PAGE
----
New data estimates that food insecurity affected over four million children in the UK last month. The Food Foundation’s research indicates that a quarter of all UK households with children skipped meals in September.
Since the turn of the year, with rising inflation causing food prices to drastically increase, the number of people skipping meals or going hungry more than doubled, rising to over 25 per cent of all households with children, according to the YouGov polling. This spike surpasses the level of need at the height of the first wave of the Covid-19 pandemic.
Around a fifth of families surveyed had reduced the size of their meals or skipped at least one meal altogether due to food insecurity over the past month. Over ten per cent had been unable to eat despite being hungry, and six per cent of families reported not eating for an entire day. Around half of food insecure households also reported cutting back on buying fruit and vegetables.
Rapid increases in energy prices continue to affect food insecure households, too, with more than four in ten of those surveyed reporting eating their meals cold and two-thirds cutting back on using appliances to limit the cost of their energy bills. Almost a fifth of food insecure households were washing their dishes in cold water.
The survey revealed that the rising cost of food has affected larger families the most. Of homes with three or more children, almost half – 42 per cent – had missed meals compared to 25 per cent of families with two or fewer children, and 16 per cent of homes without children.
The Office for National Statistics’ latest grocery price analysis shows that the price of the lowest cost items in supermarkets in September continue to rise at a rate higher than inflation. Essentials such as vegetable oil increased by 46 per cent to 80p per litre since April 2021, while pasta has increased in price by 60 per cent, and tea by 46 per cent. Other significant increases included bread (37%), milk (29%), and instant coffee (19%).
The Food Foundation data suggests that 9.7 million adults or 18.4 per cent of households have cut back on regular meals to deal with the rise in living costs, with those affected the most likely living in the neighbourhoods experiencing the sharpest health inequalities. Households with people with a severely limiting disability, already facing life expectancies more than twenty years shorter than average, experienced food insecurity at a rate of 45 per cent last month, increasing their chances of falling further into ill health.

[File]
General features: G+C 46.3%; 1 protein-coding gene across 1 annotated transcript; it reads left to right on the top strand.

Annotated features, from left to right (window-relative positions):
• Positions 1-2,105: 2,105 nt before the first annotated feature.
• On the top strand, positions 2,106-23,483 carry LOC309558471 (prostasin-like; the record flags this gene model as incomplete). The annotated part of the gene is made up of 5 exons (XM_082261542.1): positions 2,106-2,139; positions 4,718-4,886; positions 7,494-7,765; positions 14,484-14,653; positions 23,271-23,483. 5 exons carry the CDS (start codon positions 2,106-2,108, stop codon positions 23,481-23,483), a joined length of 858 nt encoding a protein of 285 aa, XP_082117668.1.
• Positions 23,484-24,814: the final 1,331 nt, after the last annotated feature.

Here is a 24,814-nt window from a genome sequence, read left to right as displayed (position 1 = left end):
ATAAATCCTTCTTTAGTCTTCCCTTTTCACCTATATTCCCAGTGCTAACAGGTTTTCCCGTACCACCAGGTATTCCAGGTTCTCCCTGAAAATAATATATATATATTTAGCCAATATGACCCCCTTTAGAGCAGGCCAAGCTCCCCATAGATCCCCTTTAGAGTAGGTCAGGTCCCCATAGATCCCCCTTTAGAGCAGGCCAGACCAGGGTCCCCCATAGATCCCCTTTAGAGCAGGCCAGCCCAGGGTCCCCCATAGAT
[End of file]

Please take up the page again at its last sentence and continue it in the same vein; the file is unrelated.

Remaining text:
Over half of households receiving Universal Credit have experienced food insecurity within the past month too, according to the polling. The Government is still to confirm whether benefits will rise at the rate of inflation.
Inequalities amongst particular ethnic groups continue to rise, as well – the data shows that 26.6 per cent of Black and Minoritised Ethnic households are experiencing food insecurity, compared to 18.5 per cent of white households.
The Runnymede Trust reported earlier this month that Black and Minoritised Ethnic people are currently 2.2 times more likely to experience deep poverty than white people. Bangladeshi people, who face some of the steepest health inequalities as an ethnic group, are three times likelier than white people.
The Food Foundation are calling for an expansion to the government’s free school meals programme to include all children from families receiving Universal Credit. They are also asking for benefits to rise in line with inflation to limit food insecurity, and are pushing retailers to make healthy food more affordable and accessible.